My father didn’t like it. He knew what everyone said about Parson Poynter and, more to the point, what everyone was likely to say about a young woman — for my mother was still young then, better-looking than some, and sharp-witted, too — who sat alone with Parson Poynter, in his chamber, even though he was almost dead by then, or at any rate so feeble and diminished in his powers as to be past much mischief. But in any event, my mother, who in many matters would defer to my father, would simply take up her things, grab me by the hand and set off up the hill toward the parsonage, as if my father had said nothing at all.

Be quiet, said my mother. We were in the kitchen. It was a long, low room. Two massive oak beams ran the length of it. On one of the long walls there was a huge brick hearth, surrounded with pots and cooking irons and so forth, with a bread oven in the wall to the right it. The kitchen smelled of smoke, meat, fat, spices, ale, cats and warm bodies. Be quiet. Just sit down and don’t bother Gartreud and for heaven’s sake don’t bother anyone else, either. Just sit down and be quiet.

There was a bench along one of the short walls, near enough to the fire to be very warm, so I sat there. Don’t you worry, little one, said Gartreud, once my mother had gone up the kitchen stairs. Read the rest of this entry »

Incomers: a ghost story

Of course, when an ‘incomer’ arrives from London and moves into the big, old, rambling, tumbledown house sitting deep in its grounds on the landward edge of a Norfolk coastal village, the first thing that local people do is to make sure that she’s fully informed about all her neighbours — in particular, the resident ghosts.

‘Oh yes, Peggy’s round here all the time,’ said the lugubrious handyman who used to look after the house back before we made our offer for it, when the developer was seeking planning permission to turn it into a boutique hotel. ‘Often I’m in the kitchen here’ — to be fair, at the time it was one of the two dry rooms in the house — ‘and I see her looking in at me from across the way’. He gestured vaguely in the direction of an acrid-smelling room across the corridor, all peeling lurid wallpaper and abandoned plastic garden chairs, that used to be the old servants’ parlour. ‘Trouble is, ma’am’ — and here I could see where the conversation was going — ‘Peggy’s been lyin’ in the churchyard twenty-odd years now. But I know it were her, because I see’d her as good as I see you now.’

Perhaps I ought to have shivered, but instead I smiled politely, and turned the conversation back to the return of some keys, because even by then I had learned all there was to know — or so I thought — about the tales that local people tell just to frighten the incomers.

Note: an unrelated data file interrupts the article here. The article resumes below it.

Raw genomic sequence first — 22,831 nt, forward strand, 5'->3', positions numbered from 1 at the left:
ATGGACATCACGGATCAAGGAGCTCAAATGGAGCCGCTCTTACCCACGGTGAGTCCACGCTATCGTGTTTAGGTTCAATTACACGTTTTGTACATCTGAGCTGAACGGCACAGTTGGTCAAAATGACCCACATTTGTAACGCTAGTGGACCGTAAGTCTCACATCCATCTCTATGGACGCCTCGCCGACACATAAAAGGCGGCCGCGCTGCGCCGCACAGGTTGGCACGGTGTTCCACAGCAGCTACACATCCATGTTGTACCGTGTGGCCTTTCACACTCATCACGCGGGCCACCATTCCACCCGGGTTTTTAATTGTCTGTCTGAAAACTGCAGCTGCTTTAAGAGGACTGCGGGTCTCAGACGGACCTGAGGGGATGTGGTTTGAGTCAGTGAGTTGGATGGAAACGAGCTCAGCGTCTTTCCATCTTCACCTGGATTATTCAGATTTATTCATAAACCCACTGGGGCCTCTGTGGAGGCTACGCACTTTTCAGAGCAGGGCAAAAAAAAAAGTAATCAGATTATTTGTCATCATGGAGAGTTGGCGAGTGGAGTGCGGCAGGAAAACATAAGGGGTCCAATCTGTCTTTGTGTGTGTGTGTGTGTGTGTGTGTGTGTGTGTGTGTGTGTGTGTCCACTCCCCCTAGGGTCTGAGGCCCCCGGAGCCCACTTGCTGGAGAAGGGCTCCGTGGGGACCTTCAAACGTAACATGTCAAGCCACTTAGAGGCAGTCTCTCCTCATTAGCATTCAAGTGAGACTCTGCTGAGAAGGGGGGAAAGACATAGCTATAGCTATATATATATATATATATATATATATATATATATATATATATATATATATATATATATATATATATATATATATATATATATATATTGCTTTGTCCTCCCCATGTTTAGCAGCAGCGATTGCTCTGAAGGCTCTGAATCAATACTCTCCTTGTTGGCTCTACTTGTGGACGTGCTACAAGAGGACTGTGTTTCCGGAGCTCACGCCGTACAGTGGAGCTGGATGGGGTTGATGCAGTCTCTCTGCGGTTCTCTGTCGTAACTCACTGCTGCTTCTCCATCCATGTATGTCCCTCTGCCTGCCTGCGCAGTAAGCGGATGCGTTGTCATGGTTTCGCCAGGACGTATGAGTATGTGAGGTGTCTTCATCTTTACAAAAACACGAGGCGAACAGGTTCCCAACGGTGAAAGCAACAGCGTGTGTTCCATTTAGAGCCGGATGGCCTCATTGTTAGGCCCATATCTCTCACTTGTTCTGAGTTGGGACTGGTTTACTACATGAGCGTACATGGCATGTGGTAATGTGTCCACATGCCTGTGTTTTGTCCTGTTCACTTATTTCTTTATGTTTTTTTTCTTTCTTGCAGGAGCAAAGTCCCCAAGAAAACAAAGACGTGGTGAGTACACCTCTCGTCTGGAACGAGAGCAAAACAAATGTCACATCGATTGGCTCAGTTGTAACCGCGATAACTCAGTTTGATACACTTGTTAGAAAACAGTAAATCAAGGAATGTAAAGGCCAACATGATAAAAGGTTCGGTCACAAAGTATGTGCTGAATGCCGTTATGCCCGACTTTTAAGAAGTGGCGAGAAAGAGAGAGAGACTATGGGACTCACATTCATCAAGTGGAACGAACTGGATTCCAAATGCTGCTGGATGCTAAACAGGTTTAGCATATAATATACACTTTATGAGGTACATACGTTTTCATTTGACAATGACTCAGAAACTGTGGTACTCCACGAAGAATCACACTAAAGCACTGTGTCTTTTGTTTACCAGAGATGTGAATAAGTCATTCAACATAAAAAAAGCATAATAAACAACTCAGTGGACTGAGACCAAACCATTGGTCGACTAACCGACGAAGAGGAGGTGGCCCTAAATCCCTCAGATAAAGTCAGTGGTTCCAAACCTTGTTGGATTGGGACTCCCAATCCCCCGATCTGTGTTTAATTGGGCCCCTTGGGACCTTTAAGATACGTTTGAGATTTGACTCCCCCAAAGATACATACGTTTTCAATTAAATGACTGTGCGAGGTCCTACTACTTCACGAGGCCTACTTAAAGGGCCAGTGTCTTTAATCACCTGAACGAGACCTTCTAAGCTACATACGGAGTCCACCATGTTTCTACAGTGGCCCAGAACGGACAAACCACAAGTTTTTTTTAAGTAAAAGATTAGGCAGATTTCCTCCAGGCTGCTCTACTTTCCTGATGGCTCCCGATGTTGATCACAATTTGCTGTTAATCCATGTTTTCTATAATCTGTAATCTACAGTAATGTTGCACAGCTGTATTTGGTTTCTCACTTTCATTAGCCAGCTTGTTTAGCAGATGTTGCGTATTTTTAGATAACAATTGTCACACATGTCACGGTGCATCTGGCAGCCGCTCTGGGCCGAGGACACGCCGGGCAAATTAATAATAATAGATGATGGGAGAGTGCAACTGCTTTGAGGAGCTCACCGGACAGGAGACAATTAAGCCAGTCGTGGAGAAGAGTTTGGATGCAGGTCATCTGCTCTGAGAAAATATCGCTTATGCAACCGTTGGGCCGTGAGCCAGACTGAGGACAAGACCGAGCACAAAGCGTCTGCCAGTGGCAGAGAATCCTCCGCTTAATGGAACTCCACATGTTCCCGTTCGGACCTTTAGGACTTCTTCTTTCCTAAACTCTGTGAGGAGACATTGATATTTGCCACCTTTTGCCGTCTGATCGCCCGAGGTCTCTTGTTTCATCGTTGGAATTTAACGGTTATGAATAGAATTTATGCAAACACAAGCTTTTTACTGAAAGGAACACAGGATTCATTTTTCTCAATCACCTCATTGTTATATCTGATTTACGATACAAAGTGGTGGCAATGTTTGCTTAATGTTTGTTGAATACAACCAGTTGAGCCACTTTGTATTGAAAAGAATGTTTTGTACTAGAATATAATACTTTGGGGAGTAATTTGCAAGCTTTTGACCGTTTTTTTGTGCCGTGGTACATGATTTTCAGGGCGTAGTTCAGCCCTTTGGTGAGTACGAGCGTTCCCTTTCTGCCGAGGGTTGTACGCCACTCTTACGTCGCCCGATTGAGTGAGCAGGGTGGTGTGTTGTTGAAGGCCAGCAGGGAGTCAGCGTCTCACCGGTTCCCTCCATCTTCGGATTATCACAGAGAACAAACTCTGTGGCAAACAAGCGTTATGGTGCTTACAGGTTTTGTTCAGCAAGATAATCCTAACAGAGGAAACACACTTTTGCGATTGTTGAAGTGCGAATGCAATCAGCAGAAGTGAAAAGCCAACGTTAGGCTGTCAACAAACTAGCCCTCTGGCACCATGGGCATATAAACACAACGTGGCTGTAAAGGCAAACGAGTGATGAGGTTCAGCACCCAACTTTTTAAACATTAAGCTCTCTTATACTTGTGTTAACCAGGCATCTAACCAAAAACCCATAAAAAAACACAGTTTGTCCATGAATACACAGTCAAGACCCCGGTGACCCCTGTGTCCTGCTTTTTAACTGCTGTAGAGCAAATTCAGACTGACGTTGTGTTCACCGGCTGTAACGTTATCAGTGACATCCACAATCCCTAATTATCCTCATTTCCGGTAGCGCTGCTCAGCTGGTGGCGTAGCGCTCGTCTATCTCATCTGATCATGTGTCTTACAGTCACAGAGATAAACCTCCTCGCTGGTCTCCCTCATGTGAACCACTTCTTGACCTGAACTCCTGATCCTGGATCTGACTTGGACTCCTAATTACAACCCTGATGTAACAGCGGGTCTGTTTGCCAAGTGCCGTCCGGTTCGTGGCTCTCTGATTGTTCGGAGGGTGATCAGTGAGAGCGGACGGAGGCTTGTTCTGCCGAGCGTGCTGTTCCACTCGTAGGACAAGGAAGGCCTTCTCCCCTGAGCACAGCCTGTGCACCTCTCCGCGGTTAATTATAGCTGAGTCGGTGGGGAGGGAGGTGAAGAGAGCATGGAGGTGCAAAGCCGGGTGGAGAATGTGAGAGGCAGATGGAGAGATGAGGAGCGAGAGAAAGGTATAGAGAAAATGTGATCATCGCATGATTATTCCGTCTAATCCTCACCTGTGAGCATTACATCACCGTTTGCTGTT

Read the rest of this entry »

On reading about Nazis

For a long time, I had no particular interest in reading about the Second World War.

History, per se, always mattered a lot, which is how I ended up with a doctoral degree from Cambridge University, the odd insight into how the Tudor reformations did or didn’t play out in the flatter parts of west Norfolk, and a lasting aversion to academic infighting.

But because I was born in the mid 1960s, WW2 somehow never registered as ‘history’. Like my parents’ dated taste in music, their books, indeed the blind-spots of their politics, WW2 was simply a generational experience which I could regard with a sort of semi-detached bemusement. It wasn’t my own experience, true, but it never really seemed like ‘history’ either, if only because when I was growing up, every middle-aged person I met spoke of those wartime years with absolute familiarity. ‘The war’, as everyone called it, was both too far and to near to me to come into easy focus. Hence I ignored it.

Of course, like the rest of my generation, both in the USA where I grew up, and in the UK which is now my home, I also grew up in a world where ‘the war’ was omnipresent. Read the rest of this entry »

Why I’m voting Liberal Democrat tomorrow

On Thursday, 3 May — tomorrow — I am planning to vote in the local elections. As a resident of West End Ward, Westminster, I’ll be voting for the Liberal Democrat candidates. I will be doing this in order to make the strongest statement I possibly can against the self-induced disaster that is Brexit.

In the unlikely event that anyone wants to follow my thought process in doing so, my reasoning is explained below.

For many decades, I was a Tory. I am no longer a Tory, though, for reasons mostly if not entirely related to Brexit, set out at absolutely shocking length here.

There are many reasons, of course, not to vote Tory in these local elections. In Westminster, specifically, there are almost countless reasons to challenge the Tories’ hegemonic and apparently eternal control of the local council. Read the rest of this entry »

The Old Road: a ghost story

Some things just aren’t meant to be. And other things are, basically, inevitable.